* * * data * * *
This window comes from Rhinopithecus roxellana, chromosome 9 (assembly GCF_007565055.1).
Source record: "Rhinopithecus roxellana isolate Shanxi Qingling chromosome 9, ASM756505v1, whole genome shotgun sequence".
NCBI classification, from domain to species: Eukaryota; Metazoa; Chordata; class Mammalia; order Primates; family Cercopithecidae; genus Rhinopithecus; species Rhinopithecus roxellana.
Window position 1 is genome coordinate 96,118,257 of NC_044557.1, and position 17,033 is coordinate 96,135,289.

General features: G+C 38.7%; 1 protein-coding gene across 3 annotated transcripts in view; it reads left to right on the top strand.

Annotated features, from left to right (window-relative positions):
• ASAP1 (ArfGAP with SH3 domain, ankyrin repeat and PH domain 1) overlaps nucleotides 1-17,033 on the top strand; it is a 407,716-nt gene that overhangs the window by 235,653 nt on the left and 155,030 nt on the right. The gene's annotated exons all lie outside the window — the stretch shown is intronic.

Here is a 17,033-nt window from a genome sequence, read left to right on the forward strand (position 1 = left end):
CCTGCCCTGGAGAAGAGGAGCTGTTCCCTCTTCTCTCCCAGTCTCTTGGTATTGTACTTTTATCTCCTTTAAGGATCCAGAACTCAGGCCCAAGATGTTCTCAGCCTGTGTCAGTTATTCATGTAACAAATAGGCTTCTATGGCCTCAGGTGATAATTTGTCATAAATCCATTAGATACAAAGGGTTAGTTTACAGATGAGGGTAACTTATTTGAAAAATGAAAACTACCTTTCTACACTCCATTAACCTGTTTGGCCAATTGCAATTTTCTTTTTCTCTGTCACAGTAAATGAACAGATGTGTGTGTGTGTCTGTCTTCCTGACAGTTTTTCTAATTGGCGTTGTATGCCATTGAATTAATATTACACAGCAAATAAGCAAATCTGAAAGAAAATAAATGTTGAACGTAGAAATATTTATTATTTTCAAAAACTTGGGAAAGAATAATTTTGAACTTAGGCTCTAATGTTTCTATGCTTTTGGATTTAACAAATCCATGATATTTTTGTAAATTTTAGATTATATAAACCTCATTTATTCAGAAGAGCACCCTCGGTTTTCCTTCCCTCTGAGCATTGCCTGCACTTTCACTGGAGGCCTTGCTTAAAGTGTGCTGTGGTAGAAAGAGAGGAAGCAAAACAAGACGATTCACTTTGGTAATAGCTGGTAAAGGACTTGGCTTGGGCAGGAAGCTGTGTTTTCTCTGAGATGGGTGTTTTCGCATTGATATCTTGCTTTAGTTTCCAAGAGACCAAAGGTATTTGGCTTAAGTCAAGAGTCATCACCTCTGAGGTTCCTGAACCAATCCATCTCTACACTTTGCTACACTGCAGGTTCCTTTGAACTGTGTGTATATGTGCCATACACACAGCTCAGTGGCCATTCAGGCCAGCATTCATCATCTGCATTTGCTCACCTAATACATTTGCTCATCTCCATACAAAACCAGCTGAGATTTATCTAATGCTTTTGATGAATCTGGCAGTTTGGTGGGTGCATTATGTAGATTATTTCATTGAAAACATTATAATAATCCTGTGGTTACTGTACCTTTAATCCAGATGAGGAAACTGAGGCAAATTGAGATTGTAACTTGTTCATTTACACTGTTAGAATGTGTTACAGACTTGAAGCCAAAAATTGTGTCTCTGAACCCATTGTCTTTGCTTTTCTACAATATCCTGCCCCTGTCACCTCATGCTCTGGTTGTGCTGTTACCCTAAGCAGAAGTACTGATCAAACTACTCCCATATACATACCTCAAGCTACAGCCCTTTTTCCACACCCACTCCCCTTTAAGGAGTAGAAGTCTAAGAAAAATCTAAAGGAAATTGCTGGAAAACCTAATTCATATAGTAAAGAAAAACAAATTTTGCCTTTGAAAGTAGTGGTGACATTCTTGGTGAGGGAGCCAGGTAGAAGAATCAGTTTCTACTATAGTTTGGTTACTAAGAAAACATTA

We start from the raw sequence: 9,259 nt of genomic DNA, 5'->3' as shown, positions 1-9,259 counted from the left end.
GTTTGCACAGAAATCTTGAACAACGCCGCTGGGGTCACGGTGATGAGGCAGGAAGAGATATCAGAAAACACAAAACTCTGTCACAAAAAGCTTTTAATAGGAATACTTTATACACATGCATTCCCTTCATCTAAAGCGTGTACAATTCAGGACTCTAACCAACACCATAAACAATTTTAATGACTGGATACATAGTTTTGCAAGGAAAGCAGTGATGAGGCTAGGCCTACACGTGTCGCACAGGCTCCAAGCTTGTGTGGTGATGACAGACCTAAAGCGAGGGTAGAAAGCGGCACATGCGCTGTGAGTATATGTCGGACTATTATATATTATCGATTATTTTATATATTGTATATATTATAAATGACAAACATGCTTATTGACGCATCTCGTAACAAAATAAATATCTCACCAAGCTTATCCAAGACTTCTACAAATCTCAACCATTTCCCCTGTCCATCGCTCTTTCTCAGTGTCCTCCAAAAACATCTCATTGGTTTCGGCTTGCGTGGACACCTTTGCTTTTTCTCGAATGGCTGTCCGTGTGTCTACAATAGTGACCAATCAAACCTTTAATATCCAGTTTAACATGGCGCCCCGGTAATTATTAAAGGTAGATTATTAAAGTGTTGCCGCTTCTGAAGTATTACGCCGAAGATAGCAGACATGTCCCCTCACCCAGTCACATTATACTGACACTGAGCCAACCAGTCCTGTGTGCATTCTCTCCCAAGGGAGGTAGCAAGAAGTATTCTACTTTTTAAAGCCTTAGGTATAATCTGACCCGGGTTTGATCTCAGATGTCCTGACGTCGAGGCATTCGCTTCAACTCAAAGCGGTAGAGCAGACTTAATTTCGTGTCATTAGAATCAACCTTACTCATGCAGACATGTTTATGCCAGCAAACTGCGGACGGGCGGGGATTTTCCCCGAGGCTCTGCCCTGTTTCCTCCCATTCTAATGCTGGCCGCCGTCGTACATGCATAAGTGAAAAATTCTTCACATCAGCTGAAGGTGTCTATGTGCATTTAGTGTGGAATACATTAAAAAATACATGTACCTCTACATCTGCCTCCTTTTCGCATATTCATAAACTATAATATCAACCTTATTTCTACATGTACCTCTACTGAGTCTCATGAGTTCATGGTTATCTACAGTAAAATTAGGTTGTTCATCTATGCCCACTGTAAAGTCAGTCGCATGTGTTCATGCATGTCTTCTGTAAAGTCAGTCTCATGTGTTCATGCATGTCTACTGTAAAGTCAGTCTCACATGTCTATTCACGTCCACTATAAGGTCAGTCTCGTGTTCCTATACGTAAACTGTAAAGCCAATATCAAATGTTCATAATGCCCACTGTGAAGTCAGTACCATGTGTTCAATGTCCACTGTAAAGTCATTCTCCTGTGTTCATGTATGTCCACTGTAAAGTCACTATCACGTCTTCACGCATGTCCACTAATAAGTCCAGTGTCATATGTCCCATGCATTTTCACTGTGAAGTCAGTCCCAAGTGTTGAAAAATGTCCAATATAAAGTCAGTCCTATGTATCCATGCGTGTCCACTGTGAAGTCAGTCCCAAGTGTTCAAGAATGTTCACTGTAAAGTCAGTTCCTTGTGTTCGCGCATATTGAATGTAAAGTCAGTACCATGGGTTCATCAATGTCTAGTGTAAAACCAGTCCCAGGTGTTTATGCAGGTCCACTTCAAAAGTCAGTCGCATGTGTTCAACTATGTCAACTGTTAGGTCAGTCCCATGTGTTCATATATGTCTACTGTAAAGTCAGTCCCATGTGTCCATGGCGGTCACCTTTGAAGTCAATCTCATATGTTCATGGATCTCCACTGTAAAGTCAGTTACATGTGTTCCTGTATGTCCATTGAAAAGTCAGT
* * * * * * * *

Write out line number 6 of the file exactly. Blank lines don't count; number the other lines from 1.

Annotated features, from left to right (window-relative positions):